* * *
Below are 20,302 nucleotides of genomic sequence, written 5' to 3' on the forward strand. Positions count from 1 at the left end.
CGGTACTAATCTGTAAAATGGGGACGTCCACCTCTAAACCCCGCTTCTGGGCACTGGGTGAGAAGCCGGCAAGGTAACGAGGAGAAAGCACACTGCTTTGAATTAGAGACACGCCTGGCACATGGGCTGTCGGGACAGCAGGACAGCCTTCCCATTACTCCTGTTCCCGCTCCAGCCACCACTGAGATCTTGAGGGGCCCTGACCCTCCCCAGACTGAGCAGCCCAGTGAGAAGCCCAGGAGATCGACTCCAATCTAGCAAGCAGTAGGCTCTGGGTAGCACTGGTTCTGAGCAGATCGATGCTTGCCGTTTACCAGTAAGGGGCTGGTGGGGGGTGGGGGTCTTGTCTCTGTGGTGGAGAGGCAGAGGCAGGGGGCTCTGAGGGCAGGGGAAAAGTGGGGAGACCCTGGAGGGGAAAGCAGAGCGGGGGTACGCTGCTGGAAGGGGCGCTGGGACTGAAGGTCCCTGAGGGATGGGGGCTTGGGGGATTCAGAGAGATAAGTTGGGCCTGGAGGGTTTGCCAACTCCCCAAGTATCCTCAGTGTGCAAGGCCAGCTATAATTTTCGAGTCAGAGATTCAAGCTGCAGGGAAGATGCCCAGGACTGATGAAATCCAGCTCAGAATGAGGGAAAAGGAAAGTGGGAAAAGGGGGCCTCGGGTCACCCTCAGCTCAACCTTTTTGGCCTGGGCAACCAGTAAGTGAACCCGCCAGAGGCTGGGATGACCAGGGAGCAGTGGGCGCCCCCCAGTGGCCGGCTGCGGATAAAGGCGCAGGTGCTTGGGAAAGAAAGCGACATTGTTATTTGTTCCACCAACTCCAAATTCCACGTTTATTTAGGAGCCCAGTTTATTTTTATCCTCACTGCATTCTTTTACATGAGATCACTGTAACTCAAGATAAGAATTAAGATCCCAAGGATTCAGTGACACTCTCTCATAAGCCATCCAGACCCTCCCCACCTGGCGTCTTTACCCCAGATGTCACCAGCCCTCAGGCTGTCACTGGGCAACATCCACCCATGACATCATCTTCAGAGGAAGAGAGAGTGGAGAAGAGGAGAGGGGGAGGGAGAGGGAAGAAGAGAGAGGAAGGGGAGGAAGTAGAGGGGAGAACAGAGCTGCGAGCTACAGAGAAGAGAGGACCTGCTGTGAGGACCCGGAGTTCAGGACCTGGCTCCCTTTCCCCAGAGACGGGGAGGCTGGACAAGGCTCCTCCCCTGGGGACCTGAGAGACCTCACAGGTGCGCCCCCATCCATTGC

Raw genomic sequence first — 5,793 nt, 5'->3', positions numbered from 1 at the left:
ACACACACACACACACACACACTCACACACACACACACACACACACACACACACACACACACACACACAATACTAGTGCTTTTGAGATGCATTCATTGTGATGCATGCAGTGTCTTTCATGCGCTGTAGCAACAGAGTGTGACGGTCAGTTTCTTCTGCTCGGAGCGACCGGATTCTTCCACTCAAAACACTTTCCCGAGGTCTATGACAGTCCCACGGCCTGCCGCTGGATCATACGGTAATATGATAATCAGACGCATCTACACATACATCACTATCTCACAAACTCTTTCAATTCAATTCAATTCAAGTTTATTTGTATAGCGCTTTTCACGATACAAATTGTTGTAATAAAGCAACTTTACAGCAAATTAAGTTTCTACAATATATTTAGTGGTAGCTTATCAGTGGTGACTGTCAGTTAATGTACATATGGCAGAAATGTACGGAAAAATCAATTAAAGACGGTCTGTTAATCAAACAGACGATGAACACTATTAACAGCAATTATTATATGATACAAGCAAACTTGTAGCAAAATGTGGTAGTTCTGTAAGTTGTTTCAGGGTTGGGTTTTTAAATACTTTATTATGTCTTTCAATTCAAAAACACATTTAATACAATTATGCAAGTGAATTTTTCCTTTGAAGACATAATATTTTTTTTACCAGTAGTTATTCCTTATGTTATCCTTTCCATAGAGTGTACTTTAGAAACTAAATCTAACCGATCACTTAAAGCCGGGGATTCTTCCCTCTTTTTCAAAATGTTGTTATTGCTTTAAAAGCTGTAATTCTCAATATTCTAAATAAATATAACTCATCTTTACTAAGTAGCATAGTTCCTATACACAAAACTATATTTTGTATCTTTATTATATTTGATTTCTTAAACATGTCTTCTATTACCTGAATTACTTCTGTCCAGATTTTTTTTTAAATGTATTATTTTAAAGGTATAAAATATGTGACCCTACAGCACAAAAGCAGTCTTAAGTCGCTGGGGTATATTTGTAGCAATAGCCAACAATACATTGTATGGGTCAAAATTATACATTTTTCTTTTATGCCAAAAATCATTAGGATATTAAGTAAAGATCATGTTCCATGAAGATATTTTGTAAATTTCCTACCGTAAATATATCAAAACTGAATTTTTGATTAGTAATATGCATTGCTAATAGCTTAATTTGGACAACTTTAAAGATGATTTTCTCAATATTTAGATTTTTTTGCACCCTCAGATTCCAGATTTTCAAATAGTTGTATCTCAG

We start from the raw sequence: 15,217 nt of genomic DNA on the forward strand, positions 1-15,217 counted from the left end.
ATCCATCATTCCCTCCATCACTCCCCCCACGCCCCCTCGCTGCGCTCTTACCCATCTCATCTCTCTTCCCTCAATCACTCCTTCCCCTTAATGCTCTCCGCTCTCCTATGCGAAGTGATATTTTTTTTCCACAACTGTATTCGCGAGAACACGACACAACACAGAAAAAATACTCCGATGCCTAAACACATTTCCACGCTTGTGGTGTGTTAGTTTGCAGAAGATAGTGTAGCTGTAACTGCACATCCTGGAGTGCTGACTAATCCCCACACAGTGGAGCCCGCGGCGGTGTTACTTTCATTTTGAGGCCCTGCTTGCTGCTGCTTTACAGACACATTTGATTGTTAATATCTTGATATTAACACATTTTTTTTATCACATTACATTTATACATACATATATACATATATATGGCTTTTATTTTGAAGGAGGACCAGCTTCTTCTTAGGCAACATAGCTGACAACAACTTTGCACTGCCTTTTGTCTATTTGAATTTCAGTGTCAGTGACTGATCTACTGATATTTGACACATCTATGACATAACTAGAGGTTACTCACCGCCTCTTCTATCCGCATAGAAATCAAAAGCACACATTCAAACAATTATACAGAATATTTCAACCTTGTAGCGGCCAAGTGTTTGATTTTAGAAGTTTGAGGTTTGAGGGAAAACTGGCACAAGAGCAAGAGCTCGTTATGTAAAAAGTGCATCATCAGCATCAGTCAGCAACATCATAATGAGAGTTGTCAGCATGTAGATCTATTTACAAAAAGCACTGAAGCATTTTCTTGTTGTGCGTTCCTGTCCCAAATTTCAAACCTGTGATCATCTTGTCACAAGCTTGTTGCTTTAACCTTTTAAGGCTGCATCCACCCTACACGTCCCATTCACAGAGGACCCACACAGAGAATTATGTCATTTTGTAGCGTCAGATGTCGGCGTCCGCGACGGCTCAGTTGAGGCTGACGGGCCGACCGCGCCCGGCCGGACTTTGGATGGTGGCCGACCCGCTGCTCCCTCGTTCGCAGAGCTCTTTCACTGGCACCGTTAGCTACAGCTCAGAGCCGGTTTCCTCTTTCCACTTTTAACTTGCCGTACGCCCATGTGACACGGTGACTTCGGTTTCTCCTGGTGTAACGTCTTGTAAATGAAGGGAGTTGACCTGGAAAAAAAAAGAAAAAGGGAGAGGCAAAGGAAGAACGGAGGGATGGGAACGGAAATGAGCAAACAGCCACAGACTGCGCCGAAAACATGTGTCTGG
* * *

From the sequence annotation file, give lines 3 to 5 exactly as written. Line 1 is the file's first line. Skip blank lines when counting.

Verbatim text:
Raw genomic sequence first — 5,793 nt, 5'->3', positions numbered from 1 at the left:
ACACACACACACACACACACACTCACACACACACACACACACACACACACACACACACACACACACACAATACTAGTGCTTTTGAGATGCATTCATTGTGATGCATGCAGTGTCTTTCATGCGCTGTAGCAACAGAGTGTGACGGTCAGTTTCTTCTGCTCGGAGCGACCGGATTCTTCCACTCAAAACACTTTCCCGAGGTCTATGACAGTCCCACGGCCTGCCGCTGGATCATACGGTAATATGATAATCAGACGCATCTACACATACATCACTATCTCACAAACTCTTTCAATTCAATTCAATTCAAGTTTATTTGTATAGCGCTTTTCACGATACAAATTGTTGTAATAAAGCAACTTTACAGCAAATTAAGTTTCTACAATATATTTAGTGGTAGCTTATCAGTGGTGACTGTCAGTTAATGTACATATGGCAGAAATGTACGGAAAAATCAATTAAAGACGGTCTGTTAATCAAACAGACGATGAACACTATTAACAGCAATTATTATATGATACAAGCAAACTTGTAGCAAAATGTGGTAGTTCTGTAAGTTGTTTCAGGGTTGGGTTTTTAAATACTTTATTATGTCTTTCAATTCAAAAACACATTTAATACAATTATGCAAGTGAATTTTTCCTTTGAAGACATAATATTTTTTTTACCAGTAGTTATTCCTTATGTTATCCTTTCCATAGAGTGTACTTTAGAAACTAAATCTAACCGATCACTTAAAGCCGGGGATTCTTCCCTCTTTTTCAAAATGTTGTTATTGCTTTAAAAGCTGTAATTCTCAATATTCTAAATAAATATAACTCATCTTTACTAAGTAGCATAGTTCCTATACACAAAACTATATTTTGTATCTTTATTATATTTGATTTCTTAAACATGTCTTCTATTACCTGAATTACTTCTGTCCAGATTTTTTTTTAAATGTATTATTTTAAAGGTATAAAATATGTGACCCTACAGCACAAAAGCAGTCTTAAGTCGCTGGGGTATATTTGTAGCAATAGCCAACAATACATTGTATGGGTCAAAATTATACATTTTTCTTTTATGCCAAAAATCATTAGGATATTAAGTAAAGATCATGTTCCATGAAGATATTTTGTAAATTTCCTACCGTAAATATATCAAAACTGAATTTTTGATTAGTAATATGCATTGCTAATAGCTTAATTTGGACAACTTTAAAGATGATTTTCTCAATATTTAGATTTTTTTGCACCCTCAGATTCCAGATTTTCAAATAGTTGTATCTCAG

We start from the raw sequence: 15,217 nt of genomic DNA on the forward strand, positions 1-15,217 counted from the left end.